dsp.BinaryFileWriter

Write data to binary files

Description

The dsp.BinaryFileWriter System object™ writes multichannel signal data to a binary file. If the header is not empty, then the header precedes the signal data. The object specifies the file name and the structure of the header. The first time you write to the file, the object writes the header, followed by the data. On subsequent calls, the object writes the remaining data. If the header is empty, then no header is written.

The object can write floating-point data and integer data. To write character data and fixed-point data, see Write and Read Character Data and Write and Read Fixed-Point Data. The input data can be real or complex. When the data is complex, the object writes the data as interleaved real and imaginary components. For an example, see Write and Read Fixed-Point Data. By default, the writer uses the endianness of the host machine. To change the endianness, you can use the swapbytes function. For an example, see Change Endianness of Data Before Writing .

To write data to a binary file:

  1. Create the dsp.BinaryFileWriter object and set its properties.

  2. Call the object with arguments, as if it were a function.

To learn more about how System objects work, see What Are System Objects? (MATLAB).

Creation

Syntax

writer = dsp.BinaryFileWriter
writer = dsp.BinaryFileWriter(fname)
writer = dsp.BinaryFileWriter(fname,Name,Value)

Description

writer = dsp.BinaryFileWriter creates a binary file writer object, writer, using the default properties.

example

writer = dsp.BinaryFileWriter(fname) sets the Filename property to fname.

writer = dsp.BinaryFileWriter(fname,Name,Value) with Filename set to fname and each property Name set to the specified Value. Unspecified properties have default values.

Example: writer = dsp.BinaryFileWriter('myFilename.bin','HeaderStructure',struct('field1',1:10,'field2',single(1)));

Properties

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Unless otherwise indicated, properties are nontunable, which means you cannot change their values after calling the object. Objects lock when you call them, and the release function unlocks them.

If a property is tunable, you can change its value at any time.

For more information on changing property values, see System Design in MATLAB Using System Objects (MATLAB).

Name of the file to which the object writes the data, specified as a character vector or a string scalar. You must specify the full path for the file.

Header to write at the beginning of the file, specified as a structure. The structure can have an arbitrary number of fields. Each field of the structure must be a real matrix of a built-in type. For example, if HeaderStructure is set to struct('field1',1:10,'field2',single(1)), the object writes a header formed by 10 double-precision values, (1:10), followed by one single precision value, single(1). If you do not specify a header, the object sets this property to an empty structure, struct([]).

Usage

Syntax

writer(data)

Description

example

writer(data) writes data to the binary file in a row-major format. Each call to the algorithm writes the elements of data at the end of the file. At the first call to the algorithm, the object writes the header first, followed by the data. If the header is empty, then no header is written.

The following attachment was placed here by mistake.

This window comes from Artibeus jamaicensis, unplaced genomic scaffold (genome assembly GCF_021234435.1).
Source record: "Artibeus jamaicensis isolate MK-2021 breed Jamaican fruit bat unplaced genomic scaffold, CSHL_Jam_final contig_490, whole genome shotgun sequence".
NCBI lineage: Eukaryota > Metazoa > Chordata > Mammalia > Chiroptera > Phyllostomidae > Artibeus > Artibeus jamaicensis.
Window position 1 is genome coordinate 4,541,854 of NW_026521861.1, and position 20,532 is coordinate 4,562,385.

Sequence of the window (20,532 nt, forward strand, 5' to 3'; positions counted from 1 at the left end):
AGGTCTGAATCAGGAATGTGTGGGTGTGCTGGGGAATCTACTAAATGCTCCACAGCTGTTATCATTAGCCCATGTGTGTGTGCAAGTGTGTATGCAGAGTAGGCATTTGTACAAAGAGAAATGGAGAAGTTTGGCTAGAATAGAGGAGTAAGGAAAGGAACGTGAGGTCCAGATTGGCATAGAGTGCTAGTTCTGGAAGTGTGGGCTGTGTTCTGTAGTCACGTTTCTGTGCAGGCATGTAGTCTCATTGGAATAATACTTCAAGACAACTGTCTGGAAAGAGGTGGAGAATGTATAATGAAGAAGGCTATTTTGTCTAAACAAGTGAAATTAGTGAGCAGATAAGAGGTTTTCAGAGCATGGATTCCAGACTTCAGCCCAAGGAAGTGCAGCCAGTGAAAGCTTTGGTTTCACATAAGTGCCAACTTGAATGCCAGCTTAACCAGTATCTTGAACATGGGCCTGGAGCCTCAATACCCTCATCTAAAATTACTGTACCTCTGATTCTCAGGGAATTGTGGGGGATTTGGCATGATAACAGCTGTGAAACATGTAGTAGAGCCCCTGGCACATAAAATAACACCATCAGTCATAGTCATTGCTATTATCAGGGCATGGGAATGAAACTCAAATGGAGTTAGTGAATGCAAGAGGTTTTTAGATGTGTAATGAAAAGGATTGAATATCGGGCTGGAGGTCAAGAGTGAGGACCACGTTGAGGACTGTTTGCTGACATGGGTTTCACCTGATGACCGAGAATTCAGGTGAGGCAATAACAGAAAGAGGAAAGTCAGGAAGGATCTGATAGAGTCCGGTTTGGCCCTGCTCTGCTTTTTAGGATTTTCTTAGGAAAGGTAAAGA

The input data can be real or complex. For complex data, real and imaginary parts are interleaved. For example, if the data equals [1 2; 3 4]+1j*[5 6; 7 8], then the object writes the elements as 1 5 2 6 3 7 4 8.

Input Arguments

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Data to be written to the binary file in a row-major format, specified as a vector or a matrix. The object writes the data in row-major format. For example, if the input array is [1 2 4 5; 8 7 9 2], the object writes the data as [1 2 4 5 8 7 9 2].

The input data can be real or complex. For complex data, real and imaginary parts are interleaved. For example, if the data equals [1 2; 3 4]+1j*[5 6; 7 8], then the object writes the elements as [1 5 2 6 3 7 4 8].

Data Types: single | double | int8 | int16 | int32 | int64 | uint8 | uint16 | uint32 | uint64
Complex Number Support: Yes

Object Functions

To use an object function, specify the System object as the first input argument. For example, to release system resources of a System object named obj, use this syntax:

release(obj)

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stepRun System object algorithm
releaseRelease resources and allow changes to System object property values and input characteristics
resetReset internal states of System object

Examples

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Create a binary file with a custom header using the dsp.BinaryFileWriter System object. Write data to this file. Read the header and data using the dsp.BinaryFileReader System object.

Write the Data

Specify the file header as a structure with the following fields:

  • DataType set to double.

  • Complexity set to false.

  • FrameSize (number of rows in the data matrix) set to 150.

  • NumChannels (number of columns in the data matrix) set to 1.

Create a dsp.BinaryFileWriter object using this header. The object writes the header first, followed by the data, to ex_file.bin. The data is a noisy sine wave signal. View the data in a time scope.

L = 150;
header = struct('DataType','double','Complexity',false,'FrameSize',L,'NumChannels',1);
writer = dsp.BinaryFileWriter('ex_file.bin','HeaderStructure',header);

sine = dsp.SineWave('SamplesPerFrame',L);
scopewriter = dsp.TimeScope(1,'YLimits',[-1.5 1.5],'SampleRate',...
    sine.SampleRate,'TimeSpan',1);

for i = 1:1000
    data = sine() + 0.01*randn(L,1);
    writer(data);
    scopewriter(data)
end

Release the writer so that the reader can access the data from this file.

release(writer);

Read the Data

Read the data from the binary file, ex_file.bin, using the dsp.BinaryFileReader object. The file contains the header data followed by the actual data. The object reads the binary data until the end of file is reached. Specify the header to the reader using the HeaderStructure property of the reader object.

If the exact header is not known on the reader side, you must at least specify the prototype of the header. That is, the number of fields, and the data type, size, and complexity of each field in the prototype must match with the header data written to the binary file. When the readHeader function reads the data from the binary file, the function extracts the header information based on how the fields are specified in the header prototype. For example, a header field set to 'double' on the writer side can be specified as any string of 6 characters on the reader side. The readHeader function reads this field as a string of 6 characters from the binary file, which matches with 'double'.

headerPrototype = struct('DataType','datype','Complexity',false,'FrameSize',1,'NumChannels',10);
reader = dsp.BinaryFileReader(...
    'ex_file.bin',...
    'HeaderStructure',headerPrototype);
headerReader = readHeader(reader)
headerReader = 

  struct with fields:

       DataType: 'double'
     Complexity: 0
      FrameSize: 150
    NumChannels: 1